Muddy Boots is our internal blog where our staff members share experiences getting their boots muddy with on-the-ground conservation research! You can find our contributions to external blogs and Op Eds here.
By Jaime Grimm
I grew up on the wild west coast, an incredible environment with lots of curiosities to explore. At a young age I discovered that marine invertebrates – the sometimes slimy animals lacking backbones – were just about the most fascinating things on earth. Their diversity is immense! Some have hard exoskeletons with spines and claws to defend themselves. Some are squishy or leathery and feel smooth to the touch. Some are readily identified by the way they smell – take the hooded nudibranch for example, famous for its watermelon-scented skin.
Hooded nudibranch (Melibe leonina) Credit: passiflora4, iNaturalist
And by that, I mean the concrete jungle – Toronto. Being from a relatively small town, it still blows my mind how many people and buildings are here. And at first glace, how little wildlife. What a strange place for a wildlife conservation organization to set up shop. But I started taking walks, reading books in parks and exploring urban gardens. I noticed the bees frequenting the “weeds” popping up in green lawns. The baby robin, barely able to fly yet, hopping after its mother being fed. And while my focus, and by and large, WCS Canada’s focus, is on more traditionally wild, untouched places, urban ecology is hugely important. Further, being based in a major urban center positions WCS Canada to take the results of our research in remote places to the national stage.
On that note, science isn’t done until its communicated. Communication takes many forms – publishing in academic journals, sharing your results with the public, and importantly, sharing your findings with decision-makers. WCS Canada scientists use their experiences and evidence from the field to provide comments and recommendations to people in charge of making decisions that will impact wildlife and their habitats. During my tenure at WCS Canada I was exposed to a whole suite of existing and emerging policies that impact the conservation of species in Canada – something I certainly didn’t experience in my ecological studies. Trying to understand how policies are enacted and how they can influence the state of biodiversity was enough to make my head spin, and I was thrown in the deep end trying to make sense of it. I worked with our President and Senior Scientist, Dr. Justina Ray, to survey and categorize biodiversity legislation across the country, at federal, provincial and territorial scales. This exercise will allow us to highlight gaps that exist in our current framework for protecting biodiversity, and hopefully, make some recommendations about how these gaps can be addressed for a more complete national biodiversity strategy.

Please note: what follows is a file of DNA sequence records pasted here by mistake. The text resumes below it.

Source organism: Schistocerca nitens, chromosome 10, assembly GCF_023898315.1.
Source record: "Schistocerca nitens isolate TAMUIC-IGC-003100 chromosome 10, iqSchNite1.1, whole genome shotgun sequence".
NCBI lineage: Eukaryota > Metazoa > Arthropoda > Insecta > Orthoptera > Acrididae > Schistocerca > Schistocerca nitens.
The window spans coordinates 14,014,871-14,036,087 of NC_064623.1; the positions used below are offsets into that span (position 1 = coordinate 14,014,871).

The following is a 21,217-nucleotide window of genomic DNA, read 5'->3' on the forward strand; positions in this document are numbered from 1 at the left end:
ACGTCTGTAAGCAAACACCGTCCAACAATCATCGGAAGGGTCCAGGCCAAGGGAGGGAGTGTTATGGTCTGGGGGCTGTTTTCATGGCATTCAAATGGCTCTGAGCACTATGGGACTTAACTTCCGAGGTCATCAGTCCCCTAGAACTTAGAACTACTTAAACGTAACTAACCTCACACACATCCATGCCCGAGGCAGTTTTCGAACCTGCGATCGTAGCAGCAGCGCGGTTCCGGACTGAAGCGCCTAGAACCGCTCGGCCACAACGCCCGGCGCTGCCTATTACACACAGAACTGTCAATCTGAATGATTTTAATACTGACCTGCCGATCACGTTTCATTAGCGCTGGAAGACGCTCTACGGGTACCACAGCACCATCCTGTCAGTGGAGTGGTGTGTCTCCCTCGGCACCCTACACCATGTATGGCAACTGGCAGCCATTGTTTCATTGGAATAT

At WCS Canada, I became involved in lots of research projects – primarily featuring vertebrate animals. None of my beloved marine invertebrates to be seen. For me, it was a brand-new world of feathers and fur. I collected data from camera traps aimed at mapping wolverine populations in the far north in Ontario and became acquainted with each of the beautiful animals that we caught on camera by their unique chest markings. We also use camera traps in Yukon to monitor migrating birds at stop overs, where they rest during their long seasonal migrations. I was amazed by the huge, beautiful flocks of swans, ducks and geese as I witnessed a small part of their spectacular journeys. In both of these projects, the information we collect will help us map out spaces that are important for wildlife so we can manage them in a way that allows both humans and animals to thrive.